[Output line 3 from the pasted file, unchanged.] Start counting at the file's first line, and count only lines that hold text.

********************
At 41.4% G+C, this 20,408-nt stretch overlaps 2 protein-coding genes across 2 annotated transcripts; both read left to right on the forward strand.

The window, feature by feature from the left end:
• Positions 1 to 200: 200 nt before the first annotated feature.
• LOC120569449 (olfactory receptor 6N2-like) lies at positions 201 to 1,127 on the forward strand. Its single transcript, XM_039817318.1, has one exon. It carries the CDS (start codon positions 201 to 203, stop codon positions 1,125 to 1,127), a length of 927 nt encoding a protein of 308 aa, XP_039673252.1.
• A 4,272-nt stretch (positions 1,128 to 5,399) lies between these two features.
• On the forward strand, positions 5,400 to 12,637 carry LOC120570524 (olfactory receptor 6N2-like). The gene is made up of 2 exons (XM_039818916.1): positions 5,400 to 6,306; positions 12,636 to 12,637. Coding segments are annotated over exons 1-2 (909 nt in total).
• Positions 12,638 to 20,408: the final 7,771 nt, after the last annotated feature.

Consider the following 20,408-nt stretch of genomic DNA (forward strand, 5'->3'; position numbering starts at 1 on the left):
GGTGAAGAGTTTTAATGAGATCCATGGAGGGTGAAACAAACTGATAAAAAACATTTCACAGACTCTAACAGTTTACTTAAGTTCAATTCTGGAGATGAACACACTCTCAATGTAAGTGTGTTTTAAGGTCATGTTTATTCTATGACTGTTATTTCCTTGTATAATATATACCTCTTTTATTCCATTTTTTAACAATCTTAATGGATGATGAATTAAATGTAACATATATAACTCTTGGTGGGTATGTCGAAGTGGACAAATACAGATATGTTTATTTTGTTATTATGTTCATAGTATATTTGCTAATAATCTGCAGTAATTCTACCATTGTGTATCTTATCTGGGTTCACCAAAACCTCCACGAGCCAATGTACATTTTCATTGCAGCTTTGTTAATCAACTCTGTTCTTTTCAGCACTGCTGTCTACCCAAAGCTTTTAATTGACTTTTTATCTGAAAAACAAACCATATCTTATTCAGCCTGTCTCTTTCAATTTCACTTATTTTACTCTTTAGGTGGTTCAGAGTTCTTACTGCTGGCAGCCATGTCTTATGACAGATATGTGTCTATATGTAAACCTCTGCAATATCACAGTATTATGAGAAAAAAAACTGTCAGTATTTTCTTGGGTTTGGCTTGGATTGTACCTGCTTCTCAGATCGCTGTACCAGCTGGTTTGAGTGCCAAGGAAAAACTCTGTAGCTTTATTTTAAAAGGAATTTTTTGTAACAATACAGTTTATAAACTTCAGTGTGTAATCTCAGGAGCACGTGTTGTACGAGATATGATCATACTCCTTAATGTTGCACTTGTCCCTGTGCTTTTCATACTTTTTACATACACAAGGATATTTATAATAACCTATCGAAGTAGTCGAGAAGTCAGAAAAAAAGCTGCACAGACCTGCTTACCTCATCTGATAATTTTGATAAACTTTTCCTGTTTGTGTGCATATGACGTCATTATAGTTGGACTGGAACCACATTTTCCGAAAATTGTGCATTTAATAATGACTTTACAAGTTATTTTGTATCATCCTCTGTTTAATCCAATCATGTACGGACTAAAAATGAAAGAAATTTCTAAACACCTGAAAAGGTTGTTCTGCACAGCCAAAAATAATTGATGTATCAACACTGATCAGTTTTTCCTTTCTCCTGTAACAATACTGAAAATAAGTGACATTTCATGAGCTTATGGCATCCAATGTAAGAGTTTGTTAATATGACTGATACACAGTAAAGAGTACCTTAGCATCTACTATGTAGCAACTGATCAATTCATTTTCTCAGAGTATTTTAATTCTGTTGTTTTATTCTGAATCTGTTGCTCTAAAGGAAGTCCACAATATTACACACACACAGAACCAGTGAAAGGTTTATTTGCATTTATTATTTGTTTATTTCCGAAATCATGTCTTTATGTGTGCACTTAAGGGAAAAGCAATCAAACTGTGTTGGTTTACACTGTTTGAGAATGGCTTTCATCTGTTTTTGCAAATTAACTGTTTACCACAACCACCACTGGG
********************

• Positions 1 to 200: 200 nt before the first annotated feature.